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Go hence without day

Q From Bob Nelson, Tobyhanna, PA, USA: The last sentence of a ruling by Judge N. Sanders Sauls in Yet Another Election Trial in Florida contains the phrase go hence without day. At first, I thought it was merely a typo and should have read go hence without delay, but a search on the Web turned up 31 instances of that exact phrase, all from legal documents or minutes of legal proceedings. Where did this phrase come from, and what does it mean?

A Go hence without day — henceforth you will only be allowed nights. It sounds weird and I’m not surprised you were brought up short by it. I hadn’t come across this before and the Oxford English Dictionary marks it as obsolete. It’s an Anglicisation of the Latin phrase sine die, which looks as though it might mean without day, but actually means without a day. It means that a date has not been set for resuming a hearing or calling another meeting, and it can refer either to an indefinite postponement or a permanent abandonment of proceedings. If a meeting is adjourned sine die or without day it can mean either that a date for resumption will be set later, or that you shouldn’t live in hope of another one, ever.

Not being too familiar with American legal practice (though recent events have done a lot to change that) I checked with James E Clapp, author of the Random House Webster’s Dictionary of the Law. He confirmed this was the explanation and also told me that both sine die and without day are used in American legislative and judicial practice. He added: “When the regular annual or biennial session of a legislature comes to an end, it adjourns without day, meaning that in the normal course of events that’s the end of it. But if an emergency arises, the legislators might be called back into special session. On the other hand, when a case is dismissed and the defendant is told that he may go hence without day, it really means that the defendant is permanently freed — except for the possibility of a reversal on appeal”.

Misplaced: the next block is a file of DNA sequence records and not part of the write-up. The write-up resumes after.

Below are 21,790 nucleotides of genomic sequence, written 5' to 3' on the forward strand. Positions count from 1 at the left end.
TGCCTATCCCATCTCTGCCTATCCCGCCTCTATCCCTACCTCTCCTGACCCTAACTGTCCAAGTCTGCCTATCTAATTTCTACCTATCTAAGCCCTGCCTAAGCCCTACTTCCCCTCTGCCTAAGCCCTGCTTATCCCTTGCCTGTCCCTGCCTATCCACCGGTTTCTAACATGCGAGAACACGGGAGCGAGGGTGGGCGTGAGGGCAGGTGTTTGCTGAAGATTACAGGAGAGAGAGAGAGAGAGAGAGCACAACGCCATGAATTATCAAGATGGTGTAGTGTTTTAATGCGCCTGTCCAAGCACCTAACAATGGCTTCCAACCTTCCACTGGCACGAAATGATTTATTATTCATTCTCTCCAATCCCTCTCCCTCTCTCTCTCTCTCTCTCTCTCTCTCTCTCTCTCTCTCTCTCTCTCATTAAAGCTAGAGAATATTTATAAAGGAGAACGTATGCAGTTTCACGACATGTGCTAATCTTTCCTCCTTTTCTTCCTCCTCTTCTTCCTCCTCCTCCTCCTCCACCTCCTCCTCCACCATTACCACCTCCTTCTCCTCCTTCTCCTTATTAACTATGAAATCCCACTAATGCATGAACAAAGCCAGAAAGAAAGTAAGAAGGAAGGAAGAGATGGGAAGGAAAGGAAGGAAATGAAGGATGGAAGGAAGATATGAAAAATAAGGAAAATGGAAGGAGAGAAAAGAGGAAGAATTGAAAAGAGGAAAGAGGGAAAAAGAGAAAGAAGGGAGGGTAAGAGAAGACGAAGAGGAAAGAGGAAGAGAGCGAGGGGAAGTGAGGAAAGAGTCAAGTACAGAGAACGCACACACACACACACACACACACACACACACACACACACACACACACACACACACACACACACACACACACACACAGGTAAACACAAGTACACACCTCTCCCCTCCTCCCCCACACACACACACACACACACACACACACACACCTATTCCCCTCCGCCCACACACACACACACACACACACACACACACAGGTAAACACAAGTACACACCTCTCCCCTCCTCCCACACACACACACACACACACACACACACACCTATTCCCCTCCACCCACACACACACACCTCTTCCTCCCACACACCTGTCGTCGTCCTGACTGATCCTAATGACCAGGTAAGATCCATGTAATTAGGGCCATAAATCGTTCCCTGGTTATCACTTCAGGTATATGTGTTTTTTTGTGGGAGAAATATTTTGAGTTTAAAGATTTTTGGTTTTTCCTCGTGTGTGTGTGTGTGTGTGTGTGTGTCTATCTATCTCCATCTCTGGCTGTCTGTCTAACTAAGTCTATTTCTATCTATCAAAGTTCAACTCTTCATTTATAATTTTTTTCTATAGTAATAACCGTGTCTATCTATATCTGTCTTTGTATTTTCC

What has happened is that an incorrect English translation of the Latin tag has become an idiom, meaningless in itself, but well understood by all legal practitioners in the United States (as the OED says, it is obsolete in the UK).

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Copyright © Michael Quinion, 1996–. All rights reserved.
Page created 6 Jan. 2001

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The English language is forever changing. New words appear; old ones fall out of use or alter their meanings. World Wide Words tries to record at least a part of this shifting wordscape by featuring new words, word histories, words in the news, and the curiosities of native English speech.

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Last modified: 6 January 2001.